In addition to the Club accolade, Watkins’ 19 tries in 29 games this season – often when fielded in a range of different positions - have shoehorned him in as a leading contender for the end of season Man of Steel award too. What will possibly mean most to Watkins, however, given the close-knit unit that the Leeds Rhinos camp is famously built on, is the pre-Challenge Cup Final comment from retiring teammate Jamie Peacock, who named Watkins as potentially the “best British centre” in rugby league history.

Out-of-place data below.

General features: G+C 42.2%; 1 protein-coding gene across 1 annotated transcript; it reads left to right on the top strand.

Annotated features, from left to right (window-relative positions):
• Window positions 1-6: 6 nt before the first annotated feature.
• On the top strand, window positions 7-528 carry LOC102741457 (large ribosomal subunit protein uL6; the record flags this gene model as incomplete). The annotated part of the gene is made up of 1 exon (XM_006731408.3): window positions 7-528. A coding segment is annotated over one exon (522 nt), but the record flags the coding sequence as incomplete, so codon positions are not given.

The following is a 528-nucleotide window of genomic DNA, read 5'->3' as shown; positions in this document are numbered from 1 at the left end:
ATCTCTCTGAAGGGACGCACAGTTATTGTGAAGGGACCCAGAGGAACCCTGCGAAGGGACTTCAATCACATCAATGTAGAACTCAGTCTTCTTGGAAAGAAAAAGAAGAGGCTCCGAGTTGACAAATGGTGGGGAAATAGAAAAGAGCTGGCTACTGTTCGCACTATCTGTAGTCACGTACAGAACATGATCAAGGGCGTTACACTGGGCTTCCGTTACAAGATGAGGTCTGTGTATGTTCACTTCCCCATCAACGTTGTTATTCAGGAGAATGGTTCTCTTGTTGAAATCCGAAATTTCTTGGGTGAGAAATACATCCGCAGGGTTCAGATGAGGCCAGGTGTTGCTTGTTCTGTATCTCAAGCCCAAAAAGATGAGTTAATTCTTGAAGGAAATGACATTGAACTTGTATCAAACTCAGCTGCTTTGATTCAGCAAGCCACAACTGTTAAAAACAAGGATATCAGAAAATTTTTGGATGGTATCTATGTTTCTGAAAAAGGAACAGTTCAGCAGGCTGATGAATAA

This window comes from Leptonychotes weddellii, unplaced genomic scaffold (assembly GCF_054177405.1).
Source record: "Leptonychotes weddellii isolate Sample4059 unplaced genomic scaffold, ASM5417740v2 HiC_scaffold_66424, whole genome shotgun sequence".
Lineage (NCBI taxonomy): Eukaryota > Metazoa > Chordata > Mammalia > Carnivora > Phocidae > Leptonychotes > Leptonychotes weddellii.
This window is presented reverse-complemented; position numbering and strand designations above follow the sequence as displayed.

It was a bold claim and carries the prospect of being a burden on the 24-year-old’s shoulders, but certainly anyone with Rhinos connections will be hoping Watkins will be firing again when Brian McDermott’s men take the short visit to Huddersfield Giants for Friday night’s crunch final encounter in the Super League Super 8s. Carrying an injury from the devastating 50-0 Challenge Cup Final victory over Hull KR at Wembley, Watkins was missing from the Rhinos’ subsequent defeats at home to St Helens and in the South of France against the Catalan Dragons, Leeds’s heaviest reverse of the season. Watkins returned with an improved performance against Castleford Tigers at Headingley Carnegie last Thursday, but wasn’t at his predatory best as Leeds succumbed to a third consecutive defeat by 22-29. Now, zero hour is here, and Watkins is a player who can turn Leeds’s form around, not that he is alone in wanting to prove a point, with a host of Leeds players suffering a dip in form at just the wrong time. Across the M62 corridor, all the talk is of Leeds capitulating in the same fashion as they did 12 months ago following their 2014 Challenge Cup victory. Then it was the first Cup Final triumph for this generation of players, the Club’s first since 1999 and followed six shattering defeats in the famous showcase event, and many excused the knock-on effect in the Super League as mental exhaustion after such a stirring, landmark triumph. This time around, Leeds’ Wembley triumph couldn’t have been more routine and the questions surrounding their current dip in form are not so easy to answer. In 2014 Leeds were not exactly in sparkling form as they approached the Wembley meeting with Castleford. The Rhinos had lost two consecutive Super League games as the final approached, and this league form continued as they were defeated in the final two regular season games post-Wembley, and then lost at home to Catalan Dragons in the first play off game to abruptly end the season. Reigning Challenge Cup holders Leeds approached 2015’s Wembley occasion in supreme form and carrying an air of the untouchable; born from the kind of destructive rugby they have frequently hypnotized Super League with over the last decade.